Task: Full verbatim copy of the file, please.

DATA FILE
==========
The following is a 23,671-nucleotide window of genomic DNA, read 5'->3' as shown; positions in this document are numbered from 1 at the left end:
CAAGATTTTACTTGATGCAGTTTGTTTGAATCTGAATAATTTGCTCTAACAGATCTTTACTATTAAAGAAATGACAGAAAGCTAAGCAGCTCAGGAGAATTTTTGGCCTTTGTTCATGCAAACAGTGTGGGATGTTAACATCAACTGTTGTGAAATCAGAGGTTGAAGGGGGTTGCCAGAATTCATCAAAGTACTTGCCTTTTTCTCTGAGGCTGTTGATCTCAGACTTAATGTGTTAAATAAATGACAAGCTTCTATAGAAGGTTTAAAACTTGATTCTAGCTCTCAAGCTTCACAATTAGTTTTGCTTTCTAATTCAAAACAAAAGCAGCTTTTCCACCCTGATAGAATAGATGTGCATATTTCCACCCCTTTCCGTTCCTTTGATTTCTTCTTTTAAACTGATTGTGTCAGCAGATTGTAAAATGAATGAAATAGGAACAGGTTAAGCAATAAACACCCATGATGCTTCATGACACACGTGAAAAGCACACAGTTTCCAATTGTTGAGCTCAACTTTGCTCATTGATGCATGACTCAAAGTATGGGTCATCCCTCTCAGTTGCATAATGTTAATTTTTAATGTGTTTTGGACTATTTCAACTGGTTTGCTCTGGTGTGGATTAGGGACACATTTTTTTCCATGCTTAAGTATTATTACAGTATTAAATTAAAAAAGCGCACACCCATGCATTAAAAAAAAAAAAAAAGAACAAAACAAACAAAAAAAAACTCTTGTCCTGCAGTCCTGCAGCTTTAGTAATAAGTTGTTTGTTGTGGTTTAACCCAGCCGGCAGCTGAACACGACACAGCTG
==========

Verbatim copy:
The following is a 23,671-nucleotide window of genomic DNA, read 5'->3' as shown; positions in this document are numbered from 1 at the left end:
CAAGATTTTACTTGATGCAGTTTGTTTGAATCTGAATAATTTGCTCTAACAGATCTTTACTATTAAAGAAATGACAGAAAGCTAAGCAGCTCAGGAGAATTTTTGGCCTTTGTTCATGCAAACAGTGTGGGATGTTAACATCAACTGTTGTGAAATCAGAGGTTGAAGGGGGTTGCCAGAATTCATCAAAGTACTTGCCTTTTTCTCTGAGGCTGTTGATCTCAGACTTAATGTGTTAAATAAATGACAAGCTTCTATAGAAGGTTTAAAACTTGATTCTAGCTCTCAAGCTTCACAATTAGTTTTGCTTTCTAATTCAAAACAAAAGCAGCTTTTCCACCCTGATAGAATAGATGTGCATATTTCCACCCCTTTCCGTTCCTTTGATTTCTTCTTTTAAACTGATTGTGTCAGCAGATTGTAAAATGAATGAAATAGGAACAGGTTAAGCAATAAACACCCATGATGCTTCATGACACACGTGAAAAGCACACAGTTTCCAATTGTTGAGCTCAACTTTGCTCATTGATGCATGACTCAAAGTATGGGTCATCCCTCTCAGTTGCATAATGTTAATTTTTAATGTGTTTTGGACTATTTCAACTGGTTTGCTCTGGTGTGGATTAGGGACACATTTTTTTCCATGCTTAAGTATTATTACAGTATTAAATTAAAAAAGCGCACACCCATGCATTAAAAAAAAAAAAAAAGAACAAAACAAACAAAAAAAAACTCTTGTCCTGCAGTCCTGCAGCTTTAGTAATAAGTTGTTTGTTGTGGTTTAACCCAGCCGGCAGCTGAACACGACACAGCTG